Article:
Pat Katz Pat Katz




PAUSE – 11.38 – Making Progress?

REFLECTION: Over the years, I’ve developed a habit that helps me focus on what matters most. Each week, I sit down for ten minutes late Sunday or early Monday, and build my list of priorities in four areas: Work, Home&Family, Community, and Personal. This is not an exhaustive collection of calls, errands, and follow-ups. I leave those bits and pieces to an electronic calendar. It is a specific list of projects and major/minor tasks that I hope to focus on and advance over the next seven days.

Sometimes a landslide of unexpected issues come up and hijack what I’d planned. In those instances, the list from one week to another looks nearly identical. Other times, like this Monday, when I reviewed last week’s Priority List, I was amazed at how many things I’d accomplished. And, I was delighted by how good that felt.

In that instant, I was reminded in a very personal and experiential way of the powerful impact of progress.

On this point, two Harvard researchers have recently confirmed what we instinctively hold to be true. It feels good to move things forward.

In their research, Amabile and Kramer discovered that when people consistently take steps forward – even small steps – on meaningful projects, they are more creative, productive, and engaged. This, in turn, has a positive influence on their work performance.

A & K refer to this phenomenon as the progress loop. It’s a cycle that has self-reinforcing benefits. Make progress on tasks, and you feel better about yourself. Feel better about yourself, and you’re more likely to make positive progress on tasks. And so it goes.


ACTION: What does this mean for our lives at work and at home? It means that we would be well served by focusing our own attention and the attention of others on what we’ve already accomplished rather than only being preoccupied with the challenges that lie ahead.

In terms of tangible practices, feeding the progress loop looks something like this:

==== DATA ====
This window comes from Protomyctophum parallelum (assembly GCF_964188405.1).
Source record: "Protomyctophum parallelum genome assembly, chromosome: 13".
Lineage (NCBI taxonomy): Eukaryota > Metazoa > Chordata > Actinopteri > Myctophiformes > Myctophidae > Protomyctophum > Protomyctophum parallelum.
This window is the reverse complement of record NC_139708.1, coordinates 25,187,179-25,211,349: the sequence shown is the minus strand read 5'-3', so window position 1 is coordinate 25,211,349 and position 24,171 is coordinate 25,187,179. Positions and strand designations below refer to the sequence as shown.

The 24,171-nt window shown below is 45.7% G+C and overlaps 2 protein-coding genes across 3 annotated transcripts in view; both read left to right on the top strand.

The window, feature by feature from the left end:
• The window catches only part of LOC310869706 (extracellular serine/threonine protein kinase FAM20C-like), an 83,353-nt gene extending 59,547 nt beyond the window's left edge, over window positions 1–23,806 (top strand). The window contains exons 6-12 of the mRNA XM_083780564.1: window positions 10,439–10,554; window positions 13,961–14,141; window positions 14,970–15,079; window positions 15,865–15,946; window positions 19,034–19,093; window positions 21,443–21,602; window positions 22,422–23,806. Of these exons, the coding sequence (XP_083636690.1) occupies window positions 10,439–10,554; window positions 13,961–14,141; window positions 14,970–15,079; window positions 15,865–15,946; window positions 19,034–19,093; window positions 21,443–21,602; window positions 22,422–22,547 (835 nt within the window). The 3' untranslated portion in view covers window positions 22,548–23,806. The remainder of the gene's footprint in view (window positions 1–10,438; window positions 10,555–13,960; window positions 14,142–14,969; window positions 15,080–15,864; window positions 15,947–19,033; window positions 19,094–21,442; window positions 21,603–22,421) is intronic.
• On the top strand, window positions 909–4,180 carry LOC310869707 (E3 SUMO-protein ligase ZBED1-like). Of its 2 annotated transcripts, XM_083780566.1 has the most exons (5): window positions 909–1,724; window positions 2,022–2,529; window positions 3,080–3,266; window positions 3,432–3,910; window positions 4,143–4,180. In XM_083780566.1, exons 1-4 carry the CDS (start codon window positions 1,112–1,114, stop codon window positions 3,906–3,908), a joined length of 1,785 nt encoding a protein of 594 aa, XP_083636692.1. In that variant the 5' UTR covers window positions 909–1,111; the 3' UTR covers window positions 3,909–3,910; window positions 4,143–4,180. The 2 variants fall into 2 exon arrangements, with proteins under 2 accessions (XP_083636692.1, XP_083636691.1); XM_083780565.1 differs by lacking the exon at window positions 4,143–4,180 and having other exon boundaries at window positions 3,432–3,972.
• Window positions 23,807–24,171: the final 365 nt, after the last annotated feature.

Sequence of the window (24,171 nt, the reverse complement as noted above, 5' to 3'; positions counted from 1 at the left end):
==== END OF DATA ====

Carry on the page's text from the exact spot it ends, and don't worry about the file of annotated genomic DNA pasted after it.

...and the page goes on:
* Draw small wins and points of progress to the attention of others. You – and they – may be so intent on what’s left to be done that no one notices how far you’ve come.

* Begin meetings with a review of progress on tasks. It turns out the traditional ‘Old Business’ follow up item on an agenda may have an important function after all.

* Break larger projects into smaller bits, so you will notice (and celebrate) more markers of traction as a project unfolds.

* Don’t just commiserate about problems, collaborate to surface the ‘what next’ action steps. Check in, follow up, and applaud as plans are executed.

* Keep an eye out for ways you can remove roadblocks to progress and help others get back on track after a setback.

* As the week’s ‘to do’s’ turn into ‘ta-da’s’, take a moment to note the transition and pat yourself and others on the back.

Give these approaches a try and notice how they lift your spirits and boost your productivity.


QUOTE OF THE WEEK: “Great results cannot be achieved at once; and we must be satisfied to advance in life as we walk, step by step.” – Samuel Smiles


RESOURCES OF THE WEEK: The Progress Principle by Teresa Amabile and Steven Kramer. Harvard Business Press. 2011.

For an overview of the key point from their book, check this online article, Amabile & Kramer’s Progress Theory – Using Small Wins To Enhance Motivation.

For a tool that to help you track progress and capture your own insights on motivation, download a copy of Amalie’s ‘My Work Day: Events, Reactions & Insights’.

If you prefer your info in video form, see Amabile on ‘The Progress Principle‘ at TedX Atlanta.


READERS WRITE: In response to last week’s message, Voila, Pause reader PH writes: “What a lovely post, with very useful reflections and excellent action items. I know for myself this notion certainly holds true. When I ground myself properly and focus on making an authentic and playful connection with the people I’m working with magic happens. When I don’t, I might still manage to do excellent work, but NOT magic.”

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